The former Spode pottery factory was used as the main hub of the event
I found out about the British Ceramics Biennial (26th September to 8th November) on the news, and it got me intrigued as I have never visited Stoke on Trent, the pottery home of England before this trip. Since the 17th century, the area (now a city composed of six towns) has been associated with industrial-scale pottery manufacturing, and it earned its nickname as “The Potteries”.
In the 1970s there were 200 potteries factories operating in the area; today there are around 20. The demise of British manufacturing saw the shut down of many well-known pottery factories like Wedgwood, which went into administration in 2009. Many renowned British ceramics brands now produce their potteries in Asia to cut costs, and this has had a profound effect on the industry. And as a result of the closing of the pottery factory, British Ceramics Biennial was set up in 2009 to promote the declining industry.
Luckily, the revival and appreciation of British craftsmanship in the last few years has brought new light to the industry and British manufacturing. Younger potters and ceramic manufacturers have been setting up small studios and factories in the city, which is helping the economy and restoring the reputation of this once-thriving pottery city.
Top right: Ingrid Murphy and Jon Pigott‘s ‘The Campanoligist’s Tea Cup’; 2nd left: Rita Floyd’s ceramic flowers
Although I followed official map to the main hub of the event, I was quite skeptical as I walked through the gates of the derelict looking former factory ground of Spode. (The factory is no longer in use, but there is a Spode Works Visitor Centre on site which opens in the weekends.)
It was a relief when I eventually found the entrance to the exhibition area. The vast (and rather cold) factory space had been transformed into a gallery showcasing the best of British ceramics including works by renowned and up-and-coming artists from different parts of the country.
Eleven ceramic artists were selected for the AWARD competition, and their installations were exhibited in the centre of China Hall. The winner, Sam Bakewell‘s ‘Imagination Dead Imagine‘ is fascinating clay structure housing 12 years of occasional object making.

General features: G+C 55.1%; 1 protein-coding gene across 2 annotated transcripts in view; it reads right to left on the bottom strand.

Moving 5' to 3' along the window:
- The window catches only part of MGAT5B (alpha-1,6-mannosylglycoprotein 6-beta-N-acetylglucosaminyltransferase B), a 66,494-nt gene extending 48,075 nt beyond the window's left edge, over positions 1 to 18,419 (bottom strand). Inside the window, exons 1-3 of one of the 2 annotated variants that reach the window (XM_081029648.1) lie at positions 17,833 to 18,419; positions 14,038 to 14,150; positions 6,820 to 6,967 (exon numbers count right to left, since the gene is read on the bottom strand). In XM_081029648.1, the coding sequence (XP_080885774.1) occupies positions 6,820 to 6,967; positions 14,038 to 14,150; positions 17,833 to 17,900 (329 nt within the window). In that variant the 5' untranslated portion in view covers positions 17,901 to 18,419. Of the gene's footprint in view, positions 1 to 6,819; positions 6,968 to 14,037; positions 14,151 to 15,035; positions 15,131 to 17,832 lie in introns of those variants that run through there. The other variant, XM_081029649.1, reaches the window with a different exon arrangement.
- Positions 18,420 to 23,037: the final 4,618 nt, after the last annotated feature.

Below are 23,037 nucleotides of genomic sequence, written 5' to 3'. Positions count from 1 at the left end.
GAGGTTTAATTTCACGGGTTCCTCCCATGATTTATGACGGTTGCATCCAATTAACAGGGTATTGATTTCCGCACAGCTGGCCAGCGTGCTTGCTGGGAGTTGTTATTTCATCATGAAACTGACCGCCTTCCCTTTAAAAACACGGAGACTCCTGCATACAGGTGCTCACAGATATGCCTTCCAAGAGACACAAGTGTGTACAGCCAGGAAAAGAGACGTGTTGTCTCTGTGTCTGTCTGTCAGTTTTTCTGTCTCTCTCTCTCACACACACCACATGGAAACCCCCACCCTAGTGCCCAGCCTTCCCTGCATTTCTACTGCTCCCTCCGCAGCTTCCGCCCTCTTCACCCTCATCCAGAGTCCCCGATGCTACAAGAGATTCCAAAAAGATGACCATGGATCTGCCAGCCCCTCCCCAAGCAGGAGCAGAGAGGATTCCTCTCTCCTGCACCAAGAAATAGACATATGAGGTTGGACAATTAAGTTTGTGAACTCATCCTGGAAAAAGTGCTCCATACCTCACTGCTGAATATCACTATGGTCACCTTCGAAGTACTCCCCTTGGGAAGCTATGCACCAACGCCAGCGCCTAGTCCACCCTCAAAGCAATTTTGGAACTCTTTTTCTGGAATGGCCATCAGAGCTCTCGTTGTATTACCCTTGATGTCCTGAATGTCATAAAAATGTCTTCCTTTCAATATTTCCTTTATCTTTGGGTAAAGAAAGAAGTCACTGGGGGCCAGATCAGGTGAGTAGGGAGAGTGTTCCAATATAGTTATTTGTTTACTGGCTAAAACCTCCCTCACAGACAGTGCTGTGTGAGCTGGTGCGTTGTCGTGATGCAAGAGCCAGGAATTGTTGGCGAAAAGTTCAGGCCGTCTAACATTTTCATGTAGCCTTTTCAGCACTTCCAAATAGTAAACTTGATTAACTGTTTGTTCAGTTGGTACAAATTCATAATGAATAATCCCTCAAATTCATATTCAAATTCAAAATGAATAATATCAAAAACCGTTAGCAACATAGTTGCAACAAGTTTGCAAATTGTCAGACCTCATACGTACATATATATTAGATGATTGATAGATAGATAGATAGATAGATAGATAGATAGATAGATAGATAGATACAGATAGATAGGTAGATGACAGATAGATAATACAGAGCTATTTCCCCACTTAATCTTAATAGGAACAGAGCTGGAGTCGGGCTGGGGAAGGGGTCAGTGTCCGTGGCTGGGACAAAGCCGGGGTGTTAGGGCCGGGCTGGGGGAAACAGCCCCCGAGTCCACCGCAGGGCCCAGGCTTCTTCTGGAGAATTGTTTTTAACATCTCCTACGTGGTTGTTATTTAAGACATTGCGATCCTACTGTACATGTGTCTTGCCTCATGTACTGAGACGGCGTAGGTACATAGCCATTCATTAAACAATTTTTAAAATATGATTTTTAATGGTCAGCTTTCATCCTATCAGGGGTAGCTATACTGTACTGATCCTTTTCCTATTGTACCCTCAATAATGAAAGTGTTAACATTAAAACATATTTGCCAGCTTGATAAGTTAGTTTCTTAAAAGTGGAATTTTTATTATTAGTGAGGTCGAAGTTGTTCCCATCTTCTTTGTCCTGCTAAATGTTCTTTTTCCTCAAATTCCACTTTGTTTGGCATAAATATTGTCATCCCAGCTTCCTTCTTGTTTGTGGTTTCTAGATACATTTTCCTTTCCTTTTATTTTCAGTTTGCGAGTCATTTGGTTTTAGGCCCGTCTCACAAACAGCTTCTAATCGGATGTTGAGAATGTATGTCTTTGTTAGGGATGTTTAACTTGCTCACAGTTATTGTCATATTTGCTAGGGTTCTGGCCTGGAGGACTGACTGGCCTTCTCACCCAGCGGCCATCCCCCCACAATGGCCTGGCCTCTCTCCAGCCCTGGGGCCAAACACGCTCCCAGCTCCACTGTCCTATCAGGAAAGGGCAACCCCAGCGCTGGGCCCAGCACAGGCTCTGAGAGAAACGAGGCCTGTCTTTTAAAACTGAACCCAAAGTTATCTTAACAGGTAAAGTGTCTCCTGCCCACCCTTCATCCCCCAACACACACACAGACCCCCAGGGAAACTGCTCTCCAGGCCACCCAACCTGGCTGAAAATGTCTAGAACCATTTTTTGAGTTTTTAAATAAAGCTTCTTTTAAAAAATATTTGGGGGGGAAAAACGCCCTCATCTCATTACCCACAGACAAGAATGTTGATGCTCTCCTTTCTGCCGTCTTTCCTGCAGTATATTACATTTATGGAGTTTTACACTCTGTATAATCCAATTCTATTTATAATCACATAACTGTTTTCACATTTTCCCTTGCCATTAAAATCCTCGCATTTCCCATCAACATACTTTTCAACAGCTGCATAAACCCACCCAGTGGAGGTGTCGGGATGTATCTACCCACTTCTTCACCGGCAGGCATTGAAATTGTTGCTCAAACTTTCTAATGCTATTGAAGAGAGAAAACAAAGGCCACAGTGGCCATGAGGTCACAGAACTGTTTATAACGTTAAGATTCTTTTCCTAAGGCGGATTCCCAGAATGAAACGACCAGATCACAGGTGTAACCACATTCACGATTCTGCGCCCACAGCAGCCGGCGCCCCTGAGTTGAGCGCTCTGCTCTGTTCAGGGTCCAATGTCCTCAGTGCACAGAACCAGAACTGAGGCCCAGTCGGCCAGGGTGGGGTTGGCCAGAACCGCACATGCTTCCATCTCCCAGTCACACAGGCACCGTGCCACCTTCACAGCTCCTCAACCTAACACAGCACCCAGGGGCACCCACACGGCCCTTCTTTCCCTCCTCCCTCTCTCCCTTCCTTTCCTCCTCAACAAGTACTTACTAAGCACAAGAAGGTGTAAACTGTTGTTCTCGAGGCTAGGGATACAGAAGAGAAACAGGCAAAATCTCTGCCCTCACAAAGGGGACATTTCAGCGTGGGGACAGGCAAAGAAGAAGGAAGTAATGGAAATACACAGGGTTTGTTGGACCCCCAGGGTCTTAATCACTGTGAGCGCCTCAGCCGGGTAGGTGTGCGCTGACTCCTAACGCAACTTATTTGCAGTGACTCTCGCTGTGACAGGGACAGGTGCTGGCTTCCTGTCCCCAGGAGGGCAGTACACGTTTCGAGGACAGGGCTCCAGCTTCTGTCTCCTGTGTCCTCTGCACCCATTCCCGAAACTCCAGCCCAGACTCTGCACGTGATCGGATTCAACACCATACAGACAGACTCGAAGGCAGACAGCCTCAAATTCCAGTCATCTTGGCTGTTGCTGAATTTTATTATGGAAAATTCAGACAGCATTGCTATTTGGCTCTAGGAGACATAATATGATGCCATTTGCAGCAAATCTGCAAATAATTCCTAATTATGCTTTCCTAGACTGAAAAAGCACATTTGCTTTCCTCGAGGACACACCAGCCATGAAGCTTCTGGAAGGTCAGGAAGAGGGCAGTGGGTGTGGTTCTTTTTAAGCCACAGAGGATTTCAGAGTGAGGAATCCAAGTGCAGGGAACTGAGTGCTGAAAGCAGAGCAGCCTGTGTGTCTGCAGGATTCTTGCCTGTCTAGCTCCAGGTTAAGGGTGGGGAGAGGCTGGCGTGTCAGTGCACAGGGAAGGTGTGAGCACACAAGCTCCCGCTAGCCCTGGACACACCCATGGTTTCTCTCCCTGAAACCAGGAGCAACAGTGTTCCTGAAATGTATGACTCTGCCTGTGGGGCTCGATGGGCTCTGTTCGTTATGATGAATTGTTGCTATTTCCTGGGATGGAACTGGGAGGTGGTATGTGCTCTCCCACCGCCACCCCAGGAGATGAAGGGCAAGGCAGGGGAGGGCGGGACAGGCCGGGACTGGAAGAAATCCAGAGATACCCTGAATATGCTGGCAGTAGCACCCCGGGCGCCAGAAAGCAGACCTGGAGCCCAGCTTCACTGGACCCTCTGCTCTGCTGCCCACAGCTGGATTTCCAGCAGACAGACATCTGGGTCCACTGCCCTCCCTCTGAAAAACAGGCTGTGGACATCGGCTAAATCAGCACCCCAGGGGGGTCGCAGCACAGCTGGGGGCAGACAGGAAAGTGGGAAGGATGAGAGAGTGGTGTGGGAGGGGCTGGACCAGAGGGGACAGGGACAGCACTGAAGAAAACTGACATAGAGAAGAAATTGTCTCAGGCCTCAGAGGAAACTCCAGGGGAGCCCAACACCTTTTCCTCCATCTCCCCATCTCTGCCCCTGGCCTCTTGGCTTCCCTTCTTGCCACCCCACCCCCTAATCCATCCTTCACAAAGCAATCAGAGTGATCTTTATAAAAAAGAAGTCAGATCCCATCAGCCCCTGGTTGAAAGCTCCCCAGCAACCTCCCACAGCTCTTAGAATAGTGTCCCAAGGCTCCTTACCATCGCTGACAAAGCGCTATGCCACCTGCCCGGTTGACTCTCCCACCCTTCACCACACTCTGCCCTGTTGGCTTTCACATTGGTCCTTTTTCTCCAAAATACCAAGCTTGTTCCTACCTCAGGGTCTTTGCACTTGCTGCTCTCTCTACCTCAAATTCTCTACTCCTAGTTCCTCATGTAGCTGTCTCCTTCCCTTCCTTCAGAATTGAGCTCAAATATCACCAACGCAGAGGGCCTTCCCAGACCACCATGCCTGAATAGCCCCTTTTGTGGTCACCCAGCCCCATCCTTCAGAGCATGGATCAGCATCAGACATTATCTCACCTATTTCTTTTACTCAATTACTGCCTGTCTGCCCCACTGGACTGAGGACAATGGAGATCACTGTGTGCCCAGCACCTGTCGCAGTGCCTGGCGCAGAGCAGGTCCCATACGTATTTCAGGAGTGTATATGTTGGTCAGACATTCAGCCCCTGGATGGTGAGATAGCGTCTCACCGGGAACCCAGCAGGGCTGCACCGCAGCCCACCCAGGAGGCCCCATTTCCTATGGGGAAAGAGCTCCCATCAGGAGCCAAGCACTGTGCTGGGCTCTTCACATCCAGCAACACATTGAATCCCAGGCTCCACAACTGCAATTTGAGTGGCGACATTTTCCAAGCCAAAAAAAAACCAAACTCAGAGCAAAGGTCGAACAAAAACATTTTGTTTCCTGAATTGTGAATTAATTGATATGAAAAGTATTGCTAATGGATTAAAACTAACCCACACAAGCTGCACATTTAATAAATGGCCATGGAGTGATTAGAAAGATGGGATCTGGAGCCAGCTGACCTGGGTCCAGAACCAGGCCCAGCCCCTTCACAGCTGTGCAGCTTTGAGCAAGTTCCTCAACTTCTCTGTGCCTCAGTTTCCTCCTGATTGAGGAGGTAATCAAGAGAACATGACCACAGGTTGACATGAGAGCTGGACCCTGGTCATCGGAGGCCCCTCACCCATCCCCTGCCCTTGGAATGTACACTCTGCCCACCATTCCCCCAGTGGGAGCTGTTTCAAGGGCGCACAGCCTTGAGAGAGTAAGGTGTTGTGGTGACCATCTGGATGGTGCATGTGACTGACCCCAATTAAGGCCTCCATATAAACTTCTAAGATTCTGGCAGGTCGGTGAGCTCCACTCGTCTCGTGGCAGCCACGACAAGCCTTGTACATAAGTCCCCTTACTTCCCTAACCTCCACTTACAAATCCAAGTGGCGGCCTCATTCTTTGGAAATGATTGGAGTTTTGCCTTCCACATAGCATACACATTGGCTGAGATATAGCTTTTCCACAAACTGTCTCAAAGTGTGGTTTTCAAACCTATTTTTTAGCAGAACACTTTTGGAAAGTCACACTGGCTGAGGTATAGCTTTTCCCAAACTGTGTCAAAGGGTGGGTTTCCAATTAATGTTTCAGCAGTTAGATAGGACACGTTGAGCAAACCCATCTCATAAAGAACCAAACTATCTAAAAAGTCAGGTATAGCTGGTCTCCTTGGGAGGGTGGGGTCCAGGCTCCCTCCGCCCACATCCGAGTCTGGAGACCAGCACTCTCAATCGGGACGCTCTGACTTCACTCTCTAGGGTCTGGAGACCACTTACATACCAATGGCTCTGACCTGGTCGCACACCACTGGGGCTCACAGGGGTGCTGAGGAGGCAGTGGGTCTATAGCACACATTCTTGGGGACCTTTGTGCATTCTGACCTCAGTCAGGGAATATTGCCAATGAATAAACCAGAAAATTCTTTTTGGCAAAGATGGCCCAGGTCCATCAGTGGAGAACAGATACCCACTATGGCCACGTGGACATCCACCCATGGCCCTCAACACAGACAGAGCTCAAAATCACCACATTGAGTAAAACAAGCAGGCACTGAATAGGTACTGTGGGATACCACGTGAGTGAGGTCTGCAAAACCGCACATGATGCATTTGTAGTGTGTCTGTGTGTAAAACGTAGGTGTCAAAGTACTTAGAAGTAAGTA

I also love Caroline Tattersall‘s ‘Geysers/ Breaking Through‘, which was inspired by Patricio Guzmán‘s ‘Nostalgia for the light’ (one of my favourite documentaries). Several curved vessels containing clay reveal the material in different states including ones emitting bubbles and steam like the gurgling geyser. The primitive and ephemeral aspect of this work demonstrate fully the versatility and essence of clay.
Top: Mella Shaw; 2nd left: Paul Scott‘s ‘Guldagergård Tree’; 2nd middle: Amy Hughes; 2nd right & 3rd: ‘Imagination Dead Imagine’ installation by Sam Bakewell, the winner of the 2015 British Ceramics Biennial AWARD; 4th left: ‘Crossing Boundaries’ by Anne Gibbs; 4th right: ‘Breaking Through’ by Caroline Tattersall; 5th row: Aneta Regal; Bottom row: James Rigler
Another showcase installation at the site was ‘Resonate: Remembering the lost soldiers of North Staffordshire’ by Stephen Dixon & Johnny Magee, which was placed in a separate room. Dominated by a monumental clay head by artist Stephen Dixon, made using a ton of clay sourced from the WWI battlefield sites of Passchendaele, the sculpture is based on the Victory Medal of 1919. The structure was accompanied by a sound sculpture by Johnny Magee, which orchestrated the familiar and incidental sounds, poignant songs and popular music of the period.
2nd left: Angie Thirkell‘s Eastern inspired ceramic tableware; 2nd middle: Kate Haywood; 3rd & 4th right: Standing on the Verge/Live Up by Nao Matsunaga; 4th leftt: Zen Rogue by Vilas Silverton; 4th middle: Charlotte Barker; Bottom row: Ragna Mouritzen
I was very impressed by the standard and variety of works showcased at the site, though I would have lingered longer if the site hadn’t been so cold!
After visiting the main hub, I walked across town to The Potteries Museum & Art Gallery in city centre before it closed its doors at 5pm. Aside from its superb collection of over 5000 ceramic pieces, it also traces the history of British ceramic manufacturing and the importance of Stoke in this industry.
The temporary ceramic exhibition ‘Confected, Borrowed and Blue…an installation by Paul Scott’(7 February 2016)is a delight. Scott uses the traditional visual language of blue and white decoration on ceramic to explore contemporary social and political themes. There is irony and playfulness in his works, as demonstrated in ‘Scott’s Cumbrian Blue(s), Cow in a meadow (after Damien Hirst)’.
Top left: The statue outside of The Potteries Museum & Art Gallery; Top right: The poster of ‘Confected, Borrowed and Blue…an installation by Paul Scott’;2nd row: The facade that depicts the manufacturing of potteries; 3rd row: Paul Scott’s ‘Scott’s Cumbrian Blue(s), Fukushima’; 4th row: ‘Scott’s Cumbrian Blue(s), Cow in a meadow (after Damien Hirst)’; 5th right: Eric Ravilious’ design for Wedgewood
To be continued…